Classic homes never go out of favor. They stand the test of time—and they defy time, allowing owners the privilege of stewarding the home through its next iteration.
Gallison Hall in Charlottesville, Va., is such a classic. The sprawling Georgian Revival estate has been called one of Virginia’s most important country homes of the 20th century, backed up by its listing on both the state’s landmark register as well as the National Register of Historic Places.
Gallison Hall, built in 1933, is grand but comfortable, the kind of place people can immediately envision themselves in: reading by the fire, hosting a dinner party, relaxing on the sofa. “The living space is functional and the flow of the house is just easy,” says Ann Hay Hardy of Frank Hardy Sotheby’s International Realty in Charlottesville.
Gallison Hall is on the largest lot in Charlottesville’s most exclusive community, Farmington. The residence is set on 43 park-like acres with views of the Blue Ridge Mountains. The University of Virginia and downtown Charlottesville are minutes away. “Nothing compares to the feel of a country estate with so many amenities at your doorstep,” Hardy says.
Everything about Gallison Hall tells a story. A wine cellar, home theater, and indoor pool pavilion proclaim a tradition of entertaining on a grand scale. Indoor tennis courts and a croquet field beckon as a place to play. A library and English-style gardens tell of quiet contemplation and country life.
The original owners and visionaries behind the home were Julio and Evelyn Galban. The couple spent years visiting colonial-era plantations, great houses, and mansions for inspiration, incorporating architectural details such as stacked chimneys, a marble entrance hall, and arched niches. They even referenced the 18th-century staircase design of Gadsby’s Tavern in Alexandria, Va. The tavern was a favorite haunt of George Washington, Thomas Jefferson, and John Adams.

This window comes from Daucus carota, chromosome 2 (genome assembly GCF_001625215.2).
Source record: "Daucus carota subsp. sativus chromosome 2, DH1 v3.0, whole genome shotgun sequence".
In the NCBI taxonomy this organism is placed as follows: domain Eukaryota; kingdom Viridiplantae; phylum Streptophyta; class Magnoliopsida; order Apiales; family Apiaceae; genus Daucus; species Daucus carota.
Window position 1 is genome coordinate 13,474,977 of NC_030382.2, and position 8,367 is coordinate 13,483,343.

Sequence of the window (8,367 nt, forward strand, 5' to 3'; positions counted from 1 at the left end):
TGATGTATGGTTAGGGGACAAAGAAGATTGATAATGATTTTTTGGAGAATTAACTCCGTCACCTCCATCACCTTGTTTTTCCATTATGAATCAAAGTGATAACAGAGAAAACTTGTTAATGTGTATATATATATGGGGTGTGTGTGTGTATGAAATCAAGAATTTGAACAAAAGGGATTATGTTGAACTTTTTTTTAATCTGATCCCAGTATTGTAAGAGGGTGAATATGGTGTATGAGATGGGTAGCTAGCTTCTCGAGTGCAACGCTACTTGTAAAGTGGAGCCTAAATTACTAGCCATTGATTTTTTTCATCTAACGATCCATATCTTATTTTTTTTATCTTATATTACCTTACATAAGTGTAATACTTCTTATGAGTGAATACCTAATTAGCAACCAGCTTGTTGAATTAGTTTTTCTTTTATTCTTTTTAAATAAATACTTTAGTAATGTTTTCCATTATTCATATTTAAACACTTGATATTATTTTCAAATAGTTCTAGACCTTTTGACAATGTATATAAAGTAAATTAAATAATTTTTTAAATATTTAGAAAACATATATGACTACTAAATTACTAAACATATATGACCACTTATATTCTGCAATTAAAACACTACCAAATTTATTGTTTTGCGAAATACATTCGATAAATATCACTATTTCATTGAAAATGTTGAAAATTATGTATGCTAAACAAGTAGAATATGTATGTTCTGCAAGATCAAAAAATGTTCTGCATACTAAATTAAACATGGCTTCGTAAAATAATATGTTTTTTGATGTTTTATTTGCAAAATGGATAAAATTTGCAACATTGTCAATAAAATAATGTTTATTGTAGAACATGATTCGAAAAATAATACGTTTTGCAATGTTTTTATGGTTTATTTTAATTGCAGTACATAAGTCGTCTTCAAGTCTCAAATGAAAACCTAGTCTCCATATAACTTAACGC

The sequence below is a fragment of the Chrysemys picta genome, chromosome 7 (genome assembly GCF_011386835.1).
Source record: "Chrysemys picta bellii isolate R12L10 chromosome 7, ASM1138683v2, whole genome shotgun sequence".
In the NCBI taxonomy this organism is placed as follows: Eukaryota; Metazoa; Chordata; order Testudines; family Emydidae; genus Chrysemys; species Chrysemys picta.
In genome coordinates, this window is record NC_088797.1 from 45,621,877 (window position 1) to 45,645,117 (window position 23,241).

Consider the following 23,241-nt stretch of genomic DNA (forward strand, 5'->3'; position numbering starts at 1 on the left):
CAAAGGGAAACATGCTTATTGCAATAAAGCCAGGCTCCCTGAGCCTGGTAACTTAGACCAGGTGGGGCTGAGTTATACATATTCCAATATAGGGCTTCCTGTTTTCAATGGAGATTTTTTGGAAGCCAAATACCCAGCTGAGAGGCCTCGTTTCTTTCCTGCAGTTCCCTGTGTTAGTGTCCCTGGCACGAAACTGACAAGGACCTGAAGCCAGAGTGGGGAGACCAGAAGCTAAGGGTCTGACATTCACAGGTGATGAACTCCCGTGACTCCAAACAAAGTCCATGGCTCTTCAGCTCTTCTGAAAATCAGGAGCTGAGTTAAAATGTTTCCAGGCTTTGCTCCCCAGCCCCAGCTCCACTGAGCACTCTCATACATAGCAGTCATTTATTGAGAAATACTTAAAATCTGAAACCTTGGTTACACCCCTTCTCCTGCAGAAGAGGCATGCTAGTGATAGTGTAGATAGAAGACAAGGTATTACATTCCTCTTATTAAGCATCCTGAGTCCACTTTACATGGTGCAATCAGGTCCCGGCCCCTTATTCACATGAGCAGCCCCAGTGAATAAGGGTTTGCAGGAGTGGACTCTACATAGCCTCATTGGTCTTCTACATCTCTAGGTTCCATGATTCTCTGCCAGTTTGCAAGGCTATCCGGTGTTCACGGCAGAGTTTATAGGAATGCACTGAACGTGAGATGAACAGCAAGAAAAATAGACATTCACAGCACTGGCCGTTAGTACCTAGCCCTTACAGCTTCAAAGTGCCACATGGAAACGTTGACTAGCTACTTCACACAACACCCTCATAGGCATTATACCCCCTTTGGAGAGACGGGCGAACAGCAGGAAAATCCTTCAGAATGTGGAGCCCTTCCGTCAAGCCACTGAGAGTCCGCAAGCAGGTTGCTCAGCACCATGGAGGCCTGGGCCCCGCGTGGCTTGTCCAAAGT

The Galbans hired prominent and prolific architect Stanhope Johnson, celebrated for his luxuriously detailed buildings throughout the South. They also hired an equally celebrated landscape architect, Charles Gillette, whose fusion of formal 17th-century gardens with more natural 18th-century gardens produced an elegant regional style called the Virginia Garden.
Energy executive James Francis Scott purchased the property in 1992, added a pool pavilion and filled the home with art, antiques, and furnishings. A year after his death in 2017, Scott’s collection was sold at a Sotheby’s auction in New York. It included vintage arcade games, ancient Egyptian funerary masks, and signed letters from Thomas Jefferson.
Today, the furnishings are gone and Gallison Hall has been transformed. “Eclectic with a modern twist” is how Charlottesville-based interior designer Wendi Smith describes it.
The approach to Gallison Hall passes through stately wrought-iron gates, up a long tree-lined approach. “But when you walk into the home, you instantly realize anyone could live here,” Smith says. The formality fades away. “You immediately feel comfortable.”
The home’s large rooms feel warmer and cozier, brighter and light-filled. “There’s not one room you’re afraid to sit down in,” Smith says.
Opulent yet intimate. Bucolic yet in the heart of it all. “There is nothing like this on the market in Charlottesville,” says Hardy. “It’s really a once-in-a-lifetime opportunity.”